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Policy

Those *&%$ Acronyms

March 30, 2015 | APPEARED IN VOLUME 93, ISSUE 13

March 9, page 16: TaiGen Biotechnology has initiated Phase II clinical trials of burixafor in China for use in chemotherapy sensitization in leukemia patients. The trials are not yet complete.

A source of aggravation for me in reading the literature, newspapers, and e-mails today is the use of acronyms without identifying what the letters represent. I checked out my most recent issue of C&EN (Jan. 19) to see how often acronyms are used and, if so, identified. It was a most pleasant surprise that there were 13 acronyms used throughout the magazine and all were appropriately identified.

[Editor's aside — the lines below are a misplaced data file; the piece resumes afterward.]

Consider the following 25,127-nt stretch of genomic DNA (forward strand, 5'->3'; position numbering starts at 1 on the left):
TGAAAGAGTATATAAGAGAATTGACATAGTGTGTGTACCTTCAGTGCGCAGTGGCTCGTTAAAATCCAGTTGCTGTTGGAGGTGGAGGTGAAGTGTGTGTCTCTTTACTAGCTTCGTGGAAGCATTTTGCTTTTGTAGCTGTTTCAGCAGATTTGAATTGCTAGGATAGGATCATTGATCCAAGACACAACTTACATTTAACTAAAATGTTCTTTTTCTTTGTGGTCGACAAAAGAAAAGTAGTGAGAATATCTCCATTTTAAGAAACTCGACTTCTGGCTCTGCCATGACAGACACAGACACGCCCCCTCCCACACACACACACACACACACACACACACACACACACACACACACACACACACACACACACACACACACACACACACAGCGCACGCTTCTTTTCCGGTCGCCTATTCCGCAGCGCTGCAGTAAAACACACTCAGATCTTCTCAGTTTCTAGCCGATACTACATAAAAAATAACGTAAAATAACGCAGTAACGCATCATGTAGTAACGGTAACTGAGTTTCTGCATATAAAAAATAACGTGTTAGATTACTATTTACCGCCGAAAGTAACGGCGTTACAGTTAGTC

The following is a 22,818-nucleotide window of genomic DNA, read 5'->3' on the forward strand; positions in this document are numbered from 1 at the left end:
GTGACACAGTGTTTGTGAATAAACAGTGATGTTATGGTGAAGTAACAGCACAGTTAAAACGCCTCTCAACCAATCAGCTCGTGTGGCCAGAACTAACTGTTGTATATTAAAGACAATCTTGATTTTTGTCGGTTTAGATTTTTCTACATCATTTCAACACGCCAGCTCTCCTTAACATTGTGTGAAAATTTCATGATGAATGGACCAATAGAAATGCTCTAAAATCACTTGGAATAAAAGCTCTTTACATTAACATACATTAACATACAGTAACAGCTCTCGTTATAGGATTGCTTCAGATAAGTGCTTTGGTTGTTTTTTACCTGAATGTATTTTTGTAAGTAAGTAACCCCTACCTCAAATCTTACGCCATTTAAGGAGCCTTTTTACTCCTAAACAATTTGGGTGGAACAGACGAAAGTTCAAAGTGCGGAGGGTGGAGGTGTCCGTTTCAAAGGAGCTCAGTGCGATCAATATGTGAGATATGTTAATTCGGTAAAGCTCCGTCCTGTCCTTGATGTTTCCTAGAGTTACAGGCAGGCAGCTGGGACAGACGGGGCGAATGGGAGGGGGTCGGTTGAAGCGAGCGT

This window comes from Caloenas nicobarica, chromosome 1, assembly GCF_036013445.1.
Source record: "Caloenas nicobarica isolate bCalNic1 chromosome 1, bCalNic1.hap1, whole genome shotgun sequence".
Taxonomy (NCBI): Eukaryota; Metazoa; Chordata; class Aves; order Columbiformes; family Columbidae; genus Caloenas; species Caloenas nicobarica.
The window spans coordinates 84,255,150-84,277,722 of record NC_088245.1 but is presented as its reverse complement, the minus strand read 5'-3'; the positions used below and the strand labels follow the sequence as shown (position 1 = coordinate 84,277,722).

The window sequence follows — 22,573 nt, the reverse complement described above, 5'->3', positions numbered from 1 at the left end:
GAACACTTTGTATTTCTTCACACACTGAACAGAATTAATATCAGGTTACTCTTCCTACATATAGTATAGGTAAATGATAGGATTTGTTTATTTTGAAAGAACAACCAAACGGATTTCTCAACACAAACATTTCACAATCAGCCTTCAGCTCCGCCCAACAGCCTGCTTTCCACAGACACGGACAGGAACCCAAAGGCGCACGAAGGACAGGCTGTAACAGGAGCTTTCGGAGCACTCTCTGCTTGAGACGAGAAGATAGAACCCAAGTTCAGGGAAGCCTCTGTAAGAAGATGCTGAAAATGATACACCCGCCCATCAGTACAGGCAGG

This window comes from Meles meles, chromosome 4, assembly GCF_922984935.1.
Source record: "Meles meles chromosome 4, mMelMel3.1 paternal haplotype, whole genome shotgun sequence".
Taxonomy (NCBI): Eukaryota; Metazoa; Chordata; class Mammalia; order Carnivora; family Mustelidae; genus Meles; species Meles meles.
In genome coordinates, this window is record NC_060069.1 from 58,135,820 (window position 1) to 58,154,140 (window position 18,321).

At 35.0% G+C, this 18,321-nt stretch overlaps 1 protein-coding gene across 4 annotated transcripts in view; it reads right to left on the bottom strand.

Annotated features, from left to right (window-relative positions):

A few are listed here as examples of the consistency of your style: SOCMA—Society of Chemical Manufacturers & Affiliates (page 3); ROMP—ring-opening metathesis polymerization (page 6); STEM—science, technology, engineering, and mathematics (page 8); and GMO—genetically modified organism (page 11).

C&EN’s editorial style has set a fine example for the chemical profession.

John L. Neumeyer
Wayland, Mass.

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Comments
Robert Buntrock (April 7, 2015 4:07 PM)
Heartily agreed. Kudos to the C&EN editors and authors for these enlightened definitions of acronyms.

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